The secret of change is to focus all of your energy not on fighting the old but on building the new.Socrates
After two months of hesitation and prevarication, I bit the bullet last week and changed my blog theme. If only I’d listened to old Socrates I would have done this earlier, saving myself a heap of frustration.
The problem was that I really liked the Mystique theme I’d been using for the last eight years. But there were two things that really bugged me.
One was that I could not get my tagline to be legible in the header. No matter what I did, the words “Adventures with great fiction around the world” were never legible against the background image. Helpful people on the WordPress forum gave some suggestions on how to fix this but it involved something called CSS customisation and frankly, that went over my head. So I just gave up.
The second problem only became apparent once I started working with the new Gutenberg block editor. Having mastered the basics I wanted to branch out and experiment with some of the more advanced design functions. Though I suspected they would ultimately prove to be more ‘style over substance’ I was still curious about blocks called “patterns” and “tiled gallery”.
But every attempt resulted in the same error message: my theme was not compatible with Gutenberg.
I could have just thrown in the towel there and then. Accepted that Mystique wasn’t perfect but, just like my favourite pair of boots, it was comfortable.
But there was one thought that just wouldn’t go away: Gutenberg, for all its current flaws, is the future. It’s where WordPress is putting all its efforts. Programmers likewise are only interested in developing themes, widgets and plug ins that are compatible with Gutenberg. So anything that isn’t compatible (like my theme!) will get slowly get more creaky and unresponsive.
I decided to make the change now rather than hang on until the bitter end.
Making the switch
Changing the the theme wasn’t nearly as horrible an experience as I expected. The biggest issue was finding a theme that matched my most important requirements:
- Easy to use
- A home page design that displays text, not just images
- A menu bar that appears below (not above) the main image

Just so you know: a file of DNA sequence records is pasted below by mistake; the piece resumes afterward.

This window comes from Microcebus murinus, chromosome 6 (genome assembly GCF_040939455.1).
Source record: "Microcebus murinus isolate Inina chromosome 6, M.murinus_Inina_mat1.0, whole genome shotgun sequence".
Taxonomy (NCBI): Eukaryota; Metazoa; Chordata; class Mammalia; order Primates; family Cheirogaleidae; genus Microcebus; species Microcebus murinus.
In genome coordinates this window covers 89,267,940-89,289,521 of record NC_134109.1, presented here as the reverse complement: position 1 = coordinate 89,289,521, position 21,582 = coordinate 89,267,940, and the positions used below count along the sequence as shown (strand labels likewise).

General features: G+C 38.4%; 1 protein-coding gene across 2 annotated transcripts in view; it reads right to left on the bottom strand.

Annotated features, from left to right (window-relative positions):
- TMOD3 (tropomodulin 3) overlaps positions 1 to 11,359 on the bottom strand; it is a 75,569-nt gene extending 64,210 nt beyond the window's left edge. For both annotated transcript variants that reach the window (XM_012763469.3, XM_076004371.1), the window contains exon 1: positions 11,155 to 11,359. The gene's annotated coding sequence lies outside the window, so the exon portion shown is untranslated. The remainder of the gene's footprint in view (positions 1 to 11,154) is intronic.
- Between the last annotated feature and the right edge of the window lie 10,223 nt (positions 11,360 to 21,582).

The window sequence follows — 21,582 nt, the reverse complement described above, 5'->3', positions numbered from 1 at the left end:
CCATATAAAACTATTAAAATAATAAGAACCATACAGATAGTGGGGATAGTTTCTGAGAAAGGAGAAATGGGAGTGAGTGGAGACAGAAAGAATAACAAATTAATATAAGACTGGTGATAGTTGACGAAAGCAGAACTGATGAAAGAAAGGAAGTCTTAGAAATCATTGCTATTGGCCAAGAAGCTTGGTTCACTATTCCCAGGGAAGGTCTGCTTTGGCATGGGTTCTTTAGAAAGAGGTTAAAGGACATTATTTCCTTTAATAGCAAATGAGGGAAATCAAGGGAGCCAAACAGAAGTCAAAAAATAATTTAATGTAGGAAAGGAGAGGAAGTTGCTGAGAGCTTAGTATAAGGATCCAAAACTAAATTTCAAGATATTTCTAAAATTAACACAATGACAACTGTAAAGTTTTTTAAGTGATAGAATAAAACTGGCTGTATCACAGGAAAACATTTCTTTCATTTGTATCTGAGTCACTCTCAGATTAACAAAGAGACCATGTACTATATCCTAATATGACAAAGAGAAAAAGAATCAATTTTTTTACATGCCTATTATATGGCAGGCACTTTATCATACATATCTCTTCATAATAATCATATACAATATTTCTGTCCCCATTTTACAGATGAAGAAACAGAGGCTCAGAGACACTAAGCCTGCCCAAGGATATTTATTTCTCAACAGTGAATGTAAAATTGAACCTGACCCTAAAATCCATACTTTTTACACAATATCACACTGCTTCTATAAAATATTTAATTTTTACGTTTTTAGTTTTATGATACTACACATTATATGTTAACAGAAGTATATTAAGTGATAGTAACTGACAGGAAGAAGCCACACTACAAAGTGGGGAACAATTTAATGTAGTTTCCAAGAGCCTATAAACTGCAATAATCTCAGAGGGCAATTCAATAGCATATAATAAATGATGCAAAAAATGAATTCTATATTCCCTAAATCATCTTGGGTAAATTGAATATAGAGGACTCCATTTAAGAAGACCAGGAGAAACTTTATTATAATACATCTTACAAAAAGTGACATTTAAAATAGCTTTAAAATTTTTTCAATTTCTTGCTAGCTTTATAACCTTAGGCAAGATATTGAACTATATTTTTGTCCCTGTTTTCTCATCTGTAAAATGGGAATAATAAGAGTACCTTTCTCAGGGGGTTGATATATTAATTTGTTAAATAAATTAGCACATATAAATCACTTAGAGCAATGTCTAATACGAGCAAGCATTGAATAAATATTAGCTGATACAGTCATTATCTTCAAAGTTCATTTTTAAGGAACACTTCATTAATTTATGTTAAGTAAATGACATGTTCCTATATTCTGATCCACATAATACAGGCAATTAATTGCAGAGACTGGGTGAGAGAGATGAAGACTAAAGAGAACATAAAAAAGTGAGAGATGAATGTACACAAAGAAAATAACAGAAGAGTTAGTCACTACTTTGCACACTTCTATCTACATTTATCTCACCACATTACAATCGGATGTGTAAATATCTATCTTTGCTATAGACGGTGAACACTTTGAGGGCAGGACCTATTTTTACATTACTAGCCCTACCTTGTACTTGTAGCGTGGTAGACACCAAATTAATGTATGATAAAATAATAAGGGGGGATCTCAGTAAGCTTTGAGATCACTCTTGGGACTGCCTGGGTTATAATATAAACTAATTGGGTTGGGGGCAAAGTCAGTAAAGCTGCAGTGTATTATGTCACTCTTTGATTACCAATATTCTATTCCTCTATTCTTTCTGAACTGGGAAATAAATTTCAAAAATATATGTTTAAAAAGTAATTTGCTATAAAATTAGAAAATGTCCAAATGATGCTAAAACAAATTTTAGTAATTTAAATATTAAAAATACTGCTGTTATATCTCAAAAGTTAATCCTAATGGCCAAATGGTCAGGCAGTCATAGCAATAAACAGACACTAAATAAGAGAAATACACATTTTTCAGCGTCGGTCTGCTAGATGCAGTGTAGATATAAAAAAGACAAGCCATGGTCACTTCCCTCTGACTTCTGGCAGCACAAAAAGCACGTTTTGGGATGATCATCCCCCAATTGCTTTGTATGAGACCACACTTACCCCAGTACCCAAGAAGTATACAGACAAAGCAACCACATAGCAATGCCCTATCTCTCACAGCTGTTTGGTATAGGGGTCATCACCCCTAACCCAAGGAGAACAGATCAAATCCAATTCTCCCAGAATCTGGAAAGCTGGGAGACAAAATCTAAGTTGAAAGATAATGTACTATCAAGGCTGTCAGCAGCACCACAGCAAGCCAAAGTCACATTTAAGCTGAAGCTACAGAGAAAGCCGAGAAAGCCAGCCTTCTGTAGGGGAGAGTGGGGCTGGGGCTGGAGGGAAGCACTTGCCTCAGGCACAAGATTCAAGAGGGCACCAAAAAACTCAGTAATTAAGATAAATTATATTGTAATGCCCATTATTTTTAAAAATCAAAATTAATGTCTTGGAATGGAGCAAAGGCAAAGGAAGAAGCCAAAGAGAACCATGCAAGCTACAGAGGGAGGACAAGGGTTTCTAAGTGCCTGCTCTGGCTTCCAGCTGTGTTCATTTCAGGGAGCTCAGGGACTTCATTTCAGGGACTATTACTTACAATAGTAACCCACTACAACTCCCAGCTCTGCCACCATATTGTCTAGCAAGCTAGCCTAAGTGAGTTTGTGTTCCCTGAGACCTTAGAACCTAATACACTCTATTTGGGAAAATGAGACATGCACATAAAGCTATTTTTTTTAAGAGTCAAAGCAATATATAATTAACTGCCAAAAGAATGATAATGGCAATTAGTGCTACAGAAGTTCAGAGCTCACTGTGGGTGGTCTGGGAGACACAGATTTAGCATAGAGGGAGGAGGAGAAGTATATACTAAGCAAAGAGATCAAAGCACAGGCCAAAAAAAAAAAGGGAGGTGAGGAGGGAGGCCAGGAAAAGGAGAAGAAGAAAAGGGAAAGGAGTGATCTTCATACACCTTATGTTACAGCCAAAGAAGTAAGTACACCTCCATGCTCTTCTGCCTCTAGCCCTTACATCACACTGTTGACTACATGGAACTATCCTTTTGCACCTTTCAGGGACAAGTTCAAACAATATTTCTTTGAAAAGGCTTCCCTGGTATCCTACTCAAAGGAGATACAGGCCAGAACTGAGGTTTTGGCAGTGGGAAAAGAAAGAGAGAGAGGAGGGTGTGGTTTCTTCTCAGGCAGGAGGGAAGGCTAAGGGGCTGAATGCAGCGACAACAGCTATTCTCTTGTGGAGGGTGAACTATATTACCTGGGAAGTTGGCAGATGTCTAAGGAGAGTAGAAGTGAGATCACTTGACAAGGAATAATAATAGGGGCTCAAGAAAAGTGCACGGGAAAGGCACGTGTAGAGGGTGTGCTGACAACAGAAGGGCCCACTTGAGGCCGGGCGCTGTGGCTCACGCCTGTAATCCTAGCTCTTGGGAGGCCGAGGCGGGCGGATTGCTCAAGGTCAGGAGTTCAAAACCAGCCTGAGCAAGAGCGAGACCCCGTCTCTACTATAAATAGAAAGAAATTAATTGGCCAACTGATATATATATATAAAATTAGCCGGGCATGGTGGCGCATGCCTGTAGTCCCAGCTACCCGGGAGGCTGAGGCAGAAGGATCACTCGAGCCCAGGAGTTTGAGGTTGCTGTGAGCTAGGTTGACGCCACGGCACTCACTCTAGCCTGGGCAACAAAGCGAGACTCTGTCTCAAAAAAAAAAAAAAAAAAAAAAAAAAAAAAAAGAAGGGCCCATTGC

- A navigation bar appearing on the right of the screen
I thought these were fairly basic needs and there would be many design options available. But I was wrong. WordPress seems to have become more like a website design platform than a text-based blog. So many of the themes are geared towards the needs of businesses or lifestyle bloggers. If you want a blog with high visual appeal (think large images and minimal text) you’re in luck. Photographers, travel bloggers, fitness bloggers are well served. But if you want a blog with more emphasis on substantive content, the choices are limited.
I eventually plumped for a theme called ColorMag which is described as “suitable for news, newspaper, magazine, publishing” sites. At first glance, it looked too image-heavy for my needs but I discovered you can change the layout to replace images with text blocks.
The new look BookerTalk, using the ColorMag theme, is now live. It’s still a work in progress. Though I’ve managed to customise the colours and get the menus working, I’m still trying to figure out how to get the home page to show more than one line from each post. And I’ll probably do some more tweaks to the main menu.
Tips For Changing Themes
I don’t claim to be an expert on WordPress themes but, based on my experience, I thought I’d offer some tips for those of you who may be thinking of changing themes.
- Before you make any changes, do some screen grabs of your existing site. Pay particular attention to capturing your current menu and navigation bars. I assumed when I switched themes, that my menu and navigation items would simply transfer across. I was wrong. I had to re-create them. Luckily I had my screen grabs so I didn’t need to rely on my memory for what items went where.
- Also before you lost your current theme, be sure to take note of any custom colours you’ve used. Look at my earlier post on text formatting to learn how to discover your colour specification. It would probably be wise also to make a note of any copy you use regularly (like explanations of memes you might do each week).
- To discover available themes go to My Sites »Themes. This path will take you to a new screen with “recommended themes”, based on your WordPress plan. I found this easier than using the path of WPAdmin »Appearance»Themes»Add New. You’ll get many more themes to select from in this second method but there is almost too much choice and you can easily get lost.
- When you find a theme you think will be suitable, click the image – that should give you a page describing the theme in more detail. You’ll be able to see how much customisation is possible. Pay particular attention to the “features” and “specs” sections which should tell you, for example, if threaded comments are supported; if you can add a site logo and whether featured images are possible. Make sure that your new theme allows for widgets.
- Don’t apply your chosen site until you click on the “live demo” option. You need to get a preview of how your content will look in this theme.
- Try out a few themes before you make your final selection.
- Once you select “activate this design” your new theme will be applied. All is not lost however if, having pressed that button, you change your mind. You can easily start all over again. Any themes that you have “activated” will be shown by going to WPAdmin »Appearance»Themes»
Can You Help?
I’d love to hear what you think of the new design. Did I miss something when I made the switch over? Are there any features that are not working the way you think they should? Any improvements you’d like to see? Do leave me a comment to let me know…